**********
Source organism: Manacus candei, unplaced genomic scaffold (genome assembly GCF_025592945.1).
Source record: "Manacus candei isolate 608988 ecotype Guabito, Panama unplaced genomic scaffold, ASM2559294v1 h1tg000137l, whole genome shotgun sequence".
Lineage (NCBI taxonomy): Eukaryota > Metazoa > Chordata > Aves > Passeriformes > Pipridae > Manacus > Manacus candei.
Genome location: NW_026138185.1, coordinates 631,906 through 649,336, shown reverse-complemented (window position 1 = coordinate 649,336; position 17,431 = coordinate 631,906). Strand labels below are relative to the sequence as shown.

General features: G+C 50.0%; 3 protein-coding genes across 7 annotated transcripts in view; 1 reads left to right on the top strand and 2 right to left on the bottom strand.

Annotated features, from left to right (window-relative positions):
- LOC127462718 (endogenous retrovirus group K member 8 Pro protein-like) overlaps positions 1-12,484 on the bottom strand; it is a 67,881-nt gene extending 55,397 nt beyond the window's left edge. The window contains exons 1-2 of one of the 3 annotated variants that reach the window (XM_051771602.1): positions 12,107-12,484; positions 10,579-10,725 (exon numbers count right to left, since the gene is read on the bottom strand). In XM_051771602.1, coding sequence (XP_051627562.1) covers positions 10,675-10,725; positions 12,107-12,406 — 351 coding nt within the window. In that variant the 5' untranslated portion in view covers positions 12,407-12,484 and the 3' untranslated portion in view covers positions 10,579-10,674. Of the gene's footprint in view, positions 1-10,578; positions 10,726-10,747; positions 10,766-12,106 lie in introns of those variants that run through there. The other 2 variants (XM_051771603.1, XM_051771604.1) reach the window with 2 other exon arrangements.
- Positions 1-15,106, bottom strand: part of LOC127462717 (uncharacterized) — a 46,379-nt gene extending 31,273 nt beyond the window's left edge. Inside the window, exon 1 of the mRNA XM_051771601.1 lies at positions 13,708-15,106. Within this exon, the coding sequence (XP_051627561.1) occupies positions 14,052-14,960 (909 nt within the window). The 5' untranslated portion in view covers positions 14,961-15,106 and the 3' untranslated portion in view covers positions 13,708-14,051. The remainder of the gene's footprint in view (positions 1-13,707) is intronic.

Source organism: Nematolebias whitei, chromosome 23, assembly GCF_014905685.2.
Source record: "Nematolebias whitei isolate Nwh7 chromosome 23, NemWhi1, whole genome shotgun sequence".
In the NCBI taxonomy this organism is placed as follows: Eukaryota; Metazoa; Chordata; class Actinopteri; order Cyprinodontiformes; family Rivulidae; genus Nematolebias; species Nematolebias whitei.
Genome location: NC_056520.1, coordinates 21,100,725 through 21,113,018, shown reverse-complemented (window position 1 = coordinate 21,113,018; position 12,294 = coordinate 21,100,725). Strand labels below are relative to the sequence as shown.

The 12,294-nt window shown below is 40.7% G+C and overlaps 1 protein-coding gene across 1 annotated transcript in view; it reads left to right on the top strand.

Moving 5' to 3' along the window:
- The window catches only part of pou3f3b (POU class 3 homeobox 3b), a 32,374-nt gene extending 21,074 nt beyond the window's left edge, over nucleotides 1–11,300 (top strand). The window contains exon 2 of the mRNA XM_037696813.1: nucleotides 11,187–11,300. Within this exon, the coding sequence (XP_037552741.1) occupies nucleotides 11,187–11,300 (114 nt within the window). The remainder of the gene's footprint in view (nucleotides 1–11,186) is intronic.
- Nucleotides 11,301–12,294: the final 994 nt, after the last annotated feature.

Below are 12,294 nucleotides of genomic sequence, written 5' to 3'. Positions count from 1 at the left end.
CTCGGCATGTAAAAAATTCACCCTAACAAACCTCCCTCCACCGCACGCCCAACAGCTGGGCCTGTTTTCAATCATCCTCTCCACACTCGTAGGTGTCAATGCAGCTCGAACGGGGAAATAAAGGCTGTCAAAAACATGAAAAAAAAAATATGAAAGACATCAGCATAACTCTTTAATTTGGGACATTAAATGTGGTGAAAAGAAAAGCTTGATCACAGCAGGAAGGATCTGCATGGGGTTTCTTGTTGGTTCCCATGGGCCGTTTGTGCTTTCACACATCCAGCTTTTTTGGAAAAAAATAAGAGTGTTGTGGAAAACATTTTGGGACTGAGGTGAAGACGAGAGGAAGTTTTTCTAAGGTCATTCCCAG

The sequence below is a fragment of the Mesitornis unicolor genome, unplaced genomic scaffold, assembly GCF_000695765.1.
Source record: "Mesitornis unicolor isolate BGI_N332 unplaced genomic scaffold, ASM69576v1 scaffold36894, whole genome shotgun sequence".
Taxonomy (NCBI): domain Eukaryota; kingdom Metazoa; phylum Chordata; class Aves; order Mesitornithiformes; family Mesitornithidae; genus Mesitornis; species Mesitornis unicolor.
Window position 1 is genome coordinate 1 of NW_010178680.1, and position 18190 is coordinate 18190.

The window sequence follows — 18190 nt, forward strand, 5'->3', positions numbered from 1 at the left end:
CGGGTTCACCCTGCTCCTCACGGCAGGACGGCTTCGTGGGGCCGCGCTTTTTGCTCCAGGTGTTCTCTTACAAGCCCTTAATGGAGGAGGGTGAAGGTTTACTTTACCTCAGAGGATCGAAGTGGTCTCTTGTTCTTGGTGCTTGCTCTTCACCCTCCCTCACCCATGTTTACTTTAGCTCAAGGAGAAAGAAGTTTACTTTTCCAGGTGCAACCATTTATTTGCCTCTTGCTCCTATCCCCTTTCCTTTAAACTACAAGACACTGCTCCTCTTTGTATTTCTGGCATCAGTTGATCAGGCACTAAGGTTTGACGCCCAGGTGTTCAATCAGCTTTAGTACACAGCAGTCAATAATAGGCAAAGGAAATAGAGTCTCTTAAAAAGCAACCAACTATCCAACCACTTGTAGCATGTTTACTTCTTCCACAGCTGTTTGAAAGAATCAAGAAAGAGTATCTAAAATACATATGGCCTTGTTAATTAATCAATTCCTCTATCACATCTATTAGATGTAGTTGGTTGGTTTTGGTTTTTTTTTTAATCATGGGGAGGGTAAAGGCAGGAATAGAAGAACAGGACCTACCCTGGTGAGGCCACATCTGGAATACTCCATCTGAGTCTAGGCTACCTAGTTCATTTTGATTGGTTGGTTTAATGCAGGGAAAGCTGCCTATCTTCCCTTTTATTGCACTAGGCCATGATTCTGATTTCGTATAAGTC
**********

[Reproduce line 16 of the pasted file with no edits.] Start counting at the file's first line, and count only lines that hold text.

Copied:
- Nucleotides 11,301–12,294: the final 994 nt, after the last annotated feature.